<< problem 11 - Largest product in a grid Large sum - problem 13 >>

# Problem 12: Highly divisible triangular number

The sequence of triangle numbers is generated by adding the natural numbers.
So the 7th triangle number would be 1 + 2 + 3 + 4 + 5 + 6 + 7 = 28.
The first ten terms would be:

1, 3, 6, 10, 15, 21, 28, 36, 45, 55, ...

Let us list the factors of the first seven triangle numbers:

1: 1
3: 1,3
6: 1,2,3,6
10: 1,2,5,10
15: 1,3,5,15
21: 1,3,7,21
28: 1,2,4,7,14,28

We can see that 28 is the first triangle number to have over five divisors.

What is the value of the first triangle number to have over five hundred divisors?

# My Algorithm

Similar to other problems, my solution consists of two steps
1. precompute all possible inputs
2. for each test case: perform a simple lookup

It takes less than a second to find all such numbers with at most 1000 divisors.
Two "tricks" are responsible to achieve that speed:
You can get all divisors of x by analyzing all potential divisors i<=sqrt{x} instead of i<x.
Whenever we find a valid divisor i then another divisor j=frac{x}{y} exists.
The only exception is i=sqrt{x} because then j=i.

Somehow more subtle is my observation that when numbers have more than about 300 divisors,
the smallest one always end with a zero. I cannot prove that, I just saw it while debugging my code.

I decided to store all my results in a std::vector called smallest where
smallest[x] contains the smallest triangle number with at least x divisors.

While filling that container, the program encounters many "gaps":
e.g. 10 is the smallest number with 4 divisors and 28 is the smallest number with 6 divisors
but there is no number between 10 and 28 with 5 divisors.
Therefore 28 is the smallest number with at least 5 divisors, too.

## Alternative Approaches

Prime factorization can find the result probably a bit faster.

# Interactive test

You can submit your own input to my program and it will be instantly processed at my server:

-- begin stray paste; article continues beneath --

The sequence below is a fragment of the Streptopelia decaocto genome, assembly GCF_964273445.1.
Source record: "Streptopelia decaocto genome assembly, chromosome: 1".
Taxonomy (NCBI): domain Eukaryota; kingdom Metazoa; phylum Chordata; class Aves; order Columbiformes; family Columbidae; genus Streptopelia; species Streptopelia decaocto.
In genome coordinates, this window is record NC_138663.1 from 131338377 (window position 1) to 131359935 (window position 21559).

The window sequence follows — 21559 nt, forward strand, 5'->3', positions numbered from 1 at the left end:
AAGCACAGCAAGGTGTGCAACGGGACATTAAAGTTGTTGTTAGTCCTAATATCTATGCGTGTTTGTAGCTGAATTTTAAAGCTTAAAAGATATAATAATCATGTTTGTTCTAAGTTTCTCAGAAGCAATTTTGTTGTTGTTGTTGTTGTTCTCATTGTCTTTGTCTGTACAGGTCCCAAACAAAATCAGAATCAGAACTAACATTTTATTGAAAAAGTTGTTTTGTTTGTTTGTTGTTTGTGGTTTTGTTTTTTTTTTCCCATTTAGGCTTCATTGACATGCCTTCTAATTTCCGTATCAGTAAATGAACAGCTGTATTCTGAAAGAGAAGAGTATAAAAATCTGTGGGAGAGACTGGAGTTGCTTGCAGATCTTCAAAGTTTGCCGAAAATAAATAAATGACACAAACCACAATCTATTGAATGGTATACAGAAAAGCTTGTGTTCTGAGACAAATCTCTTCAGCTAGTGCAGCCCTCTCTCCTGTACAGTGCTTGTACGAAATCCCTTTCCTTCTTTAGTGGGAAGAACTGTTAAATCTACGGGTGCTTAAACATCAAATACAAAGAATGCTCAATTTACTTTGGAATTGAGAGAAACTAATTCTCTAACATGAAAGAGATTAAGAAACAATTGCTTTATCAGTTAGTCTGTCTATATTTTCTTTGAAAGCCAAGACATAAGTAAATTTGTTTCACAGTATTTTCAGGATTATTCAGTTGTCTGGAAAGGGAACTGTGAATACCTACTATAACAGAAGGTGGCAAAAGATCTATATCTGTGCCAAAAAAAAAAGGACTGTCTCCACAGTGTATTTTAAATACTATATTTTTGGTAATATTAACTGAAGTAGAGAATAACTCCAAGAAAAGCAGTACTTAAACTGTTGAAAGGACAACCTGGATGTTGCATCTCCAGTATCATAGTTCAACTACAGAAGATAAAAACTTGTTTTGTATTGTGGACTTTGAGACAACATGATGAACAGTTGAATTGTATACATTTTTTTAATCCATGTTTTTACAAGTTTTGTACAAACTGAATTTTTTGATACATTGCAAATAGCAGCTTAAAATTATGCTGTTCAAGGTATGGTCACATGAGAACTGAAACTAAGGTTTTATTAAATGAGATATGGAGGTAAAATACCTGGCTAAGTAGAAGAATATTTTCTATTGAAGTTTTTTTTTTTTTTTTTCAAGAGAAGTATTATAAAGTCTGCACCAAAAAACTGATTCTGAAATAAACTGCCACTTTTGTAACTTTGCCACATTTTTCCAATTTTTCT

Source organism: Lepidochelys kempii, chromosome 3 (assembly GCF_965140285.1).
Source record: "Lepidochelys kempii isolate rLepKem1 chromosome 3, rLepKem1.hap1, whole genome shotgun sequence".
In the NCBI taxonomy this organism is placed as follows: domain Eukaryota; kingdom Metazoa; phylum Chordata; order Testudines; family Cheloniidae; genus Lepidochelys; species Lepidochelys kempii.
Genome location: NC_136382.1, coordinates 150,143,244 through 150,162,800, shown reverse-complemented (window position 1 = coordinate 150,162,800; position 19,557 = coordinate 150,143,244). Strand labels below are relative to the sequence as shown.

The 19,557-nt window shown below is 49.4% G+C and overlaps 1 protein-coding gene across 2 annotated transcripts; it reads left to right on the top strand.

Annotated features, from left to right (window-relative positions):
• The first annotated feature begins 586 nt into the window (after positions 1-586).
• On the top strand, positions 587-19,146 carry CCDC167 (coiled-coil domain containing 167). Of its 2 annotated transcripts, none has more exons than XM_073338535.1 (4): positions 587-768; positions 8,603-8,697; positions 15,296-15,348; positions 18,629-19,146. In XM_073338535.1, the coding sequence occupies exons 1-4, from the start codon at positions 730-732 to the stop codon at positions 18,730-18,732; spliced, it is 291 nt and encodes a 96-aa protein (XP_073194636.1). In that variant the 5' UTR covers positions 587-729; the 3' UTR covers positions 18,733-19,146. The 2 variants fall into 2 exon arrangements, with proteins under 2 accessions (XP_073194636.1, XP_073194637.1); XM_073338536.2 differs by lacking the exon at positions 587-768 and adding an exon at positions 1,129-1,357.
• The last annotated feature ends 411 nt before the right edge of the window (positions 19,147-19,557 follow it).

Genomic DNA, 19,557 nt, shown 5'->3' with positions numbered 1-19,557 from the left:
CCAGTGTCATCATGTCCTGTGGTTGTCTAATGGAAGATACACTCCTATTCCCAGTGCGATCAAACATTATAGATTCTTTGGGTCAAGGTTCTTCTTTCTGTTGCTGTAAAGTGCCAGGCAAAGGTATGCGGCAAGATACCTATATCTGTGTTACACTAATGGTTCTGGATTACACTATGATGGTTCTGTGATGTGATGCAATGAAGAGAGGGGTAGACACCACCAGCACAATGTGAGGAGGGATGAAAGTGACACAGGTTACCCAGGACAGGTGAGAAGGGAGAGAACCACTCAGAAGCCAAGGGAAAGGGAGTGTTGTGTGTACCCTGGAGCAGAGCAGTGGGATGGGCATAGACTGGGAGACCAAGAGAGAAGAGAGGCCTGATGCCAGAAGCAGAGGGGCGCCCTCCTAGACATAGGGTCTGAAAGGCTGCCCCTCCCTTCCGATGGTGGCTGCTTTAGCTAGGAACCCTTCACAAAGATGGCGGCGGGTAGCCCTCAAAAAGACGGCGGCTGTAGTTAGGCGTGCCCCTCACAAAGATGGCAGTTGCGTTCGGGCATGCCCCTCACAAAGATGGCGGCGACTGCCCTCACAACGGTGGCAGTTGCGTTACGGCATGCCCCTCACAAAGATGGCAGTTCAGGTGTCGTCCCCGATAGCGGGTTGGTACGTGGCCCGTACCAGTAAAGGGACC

Number of test cases (1-5):

Input data (separated by spaces or newlines):

This is equivalent to
echo "1 7" | ./12

Output:

Note: the original problem's input 500 cannot be entered
because just copying results is a soft skill reserved for idiots.

(this interactive test is still under development, computations will be aborted after one second)

# My code

… was written in C++ and can be compiled with G++, Clang++, Visual C++. You can download it, too.

       #include <iostream>
#include <vector>

int main()
{
// find the smallest number with at least 1000 divisors
// (due to Hackerrank's input range)
const unsigned int MaxDivisors = 1000;

// store [divisors] => [smallest number]
std::vector<unsigned int> smallest;
smallest.push_back(0); // 0 => no divisors

// for index=1 we have triangle=1
// for index=2 we have triangle=3
// for index=3 we have triangle=6
// ...
// for index=7 we have triangle=28
// ...
unsigned int index    = 0;
unsigned int triangle = 0; // same as index*(index+1)/2
while (smallest.size() < MaxDivisors)
{
// next triangle number
index++;
triangle += index;

// performance tweak (5x faster):
// I observed that the "best" numbers with more than 300 divisors end with a zero
// that's something I cannot prove right now, I just "saw" that debugging my code
if (smallest.size() > 300 && triangle % 10 != 0)
continue;

// find all divisors i where i*j=triangle